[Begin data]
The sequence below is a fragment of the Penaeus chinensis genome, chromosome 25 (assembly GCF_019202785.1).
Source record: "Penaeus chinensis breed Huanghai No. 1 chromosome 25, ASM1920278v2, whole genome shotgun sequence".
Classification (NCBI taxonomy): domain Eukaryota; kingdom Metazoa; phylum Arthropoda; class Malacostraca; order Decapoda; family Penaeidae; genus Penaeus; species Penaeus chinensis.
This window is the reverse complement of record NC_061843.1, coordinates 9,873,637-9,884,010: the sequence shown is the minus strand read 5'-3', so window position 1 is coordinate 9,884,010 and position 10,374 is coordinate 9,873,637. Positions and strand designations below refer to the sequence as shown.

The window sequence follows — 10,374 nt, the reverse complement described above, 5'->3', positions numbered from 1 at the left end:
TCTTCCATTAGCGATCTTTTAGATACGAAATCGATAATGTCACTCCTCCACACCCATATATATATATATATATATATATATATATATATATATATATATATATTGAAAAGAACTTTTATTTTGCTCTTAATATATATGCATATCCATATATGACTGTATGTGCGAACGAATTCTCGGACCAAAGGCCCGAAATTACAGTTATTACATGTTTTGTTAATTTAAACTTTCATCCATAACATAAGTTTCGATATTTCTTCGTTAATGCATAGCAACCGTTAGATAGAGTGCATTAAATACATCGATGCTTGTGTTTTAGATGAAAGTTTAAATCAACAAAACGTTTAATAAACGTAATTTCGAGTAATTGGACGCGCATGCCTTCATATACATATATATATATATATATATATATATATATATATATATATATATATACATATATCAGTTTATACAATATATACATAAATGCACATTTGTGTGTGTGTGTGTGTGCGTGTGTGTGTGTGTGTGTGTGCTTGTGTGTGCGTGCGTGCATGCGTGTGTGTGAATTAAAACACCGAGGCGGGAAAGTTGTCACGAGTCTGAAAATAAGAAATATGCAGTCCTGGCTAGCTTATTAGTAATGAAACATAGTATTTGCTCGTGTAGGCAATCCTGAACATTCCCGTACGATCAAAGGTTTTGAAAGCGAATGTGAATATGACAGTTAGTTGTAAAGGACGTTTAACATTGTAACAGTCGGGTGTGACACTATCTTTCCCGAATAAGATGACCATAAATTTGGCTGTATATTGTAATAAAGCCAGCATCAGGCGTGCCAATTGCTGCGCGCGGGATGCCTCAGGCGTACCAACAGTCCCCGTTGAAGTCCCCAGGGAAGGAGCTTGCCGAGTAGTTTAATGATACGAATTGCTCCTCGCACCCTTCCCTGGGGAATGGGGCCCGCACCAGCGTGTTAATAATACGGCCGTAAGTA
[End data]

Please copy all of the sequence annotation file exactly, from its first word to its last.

The sequence below is a fragment of the Penaeus chinensis genome, chromosome 25 (assembly GCF_019202785.1).
Source record: "Penaeus chinensis breed Huanghai No. 1 chromosome 25, ASM1920278v2, whole genome shotgun sequence".
Classification (NCBI taxonomy): domain Eukaryota; kingdom Metazoa; phylum Arthropoda; class Malacostraca; order Decapoda; family Penaeidae; genus Penaeus; species Penaeus chinensis.
This window is the reverse complement of record NC_061843.1, coordinates 9,873,637-9,884,010: the sequence shown is the minus strand read 5'-3', so window position 1 is coordinate 9,884,010 and position 10,374 is coordinate 9,873,637. Positions and strand designations below refer to the sequence as shown.

The window sequence follows — 10,374 nt, the reverse complement described above, 5'->3', positions numbered from 1 at the left end:
TCTTCCATTAGCGATCTTTTAGATACGAAATCGATAATGTCACTCCTCCACACCCATATATATATATATATATATATATATATATATATATATATATATATATTGAAAAGAACTTTTATTTTGCTCTTAATATATATGCATATCCATATATGACTGTATGTGCGAACGAATTCTCGGACCAAAGGCCCGAAATTACAGTTATTACATGTTTTGTTAATTTAAACTTTCATCCATAACATAAGTTTCGATATTTCTTCGTTAATGCATAGCAACCGTTAGATAGAGTGCATTAAATACATCGATGCTTGTGTTTTAGATGAAAGTTTAAATCAACAAAACGTTTAATAAACGTAATTTCGAGTAATTGGACGCGCATGCCTTCATATACATATATATATATATATATATATATATATATATATATATATATATATACATATATCAGTTTATACAATATATACATAAATGCACATTTGTGTGTGTGTGTGTGTGCGTGTGTGTGTGTGTGTGTGTGCTTGTGTGTGCGTGCGTGCATGCGTGTGTGTGAATTAAAACACCGAGGCGGGAAAGTTGTCACGAGTCTGAAAATAAGAAATATGCAGTCCTGGCTAGCTTATTAGTAATGAAACATAGTATTTGCTCGTGTAGGCAATCCTGAACATTCCCGTACGATCAAAGGTTTTGAAAGCGAATGTGAATATGACAGTTAGTTGTAAAGGACGTTTAACATTGTAACAGTCGGGTGTGACACTATCTTTCCCGAATAAGATGACCATAAATTTGGCTGTATATTGTAATAAAGCCAGCATCAGGCGTGCCAATTGCTGCGCGCGGGATGCCTCAGGCGTACCAACAGTCCCCGTTGAAGTCCCCAGGGAAGGAGCTTGCCGAGTAGTTTAATGATACGAATTGCTCCTCGCACCCTTCCCTGGGGAATGGGGCCCGCACCAGCGTGTTAATAATACGGCCGTAAGTA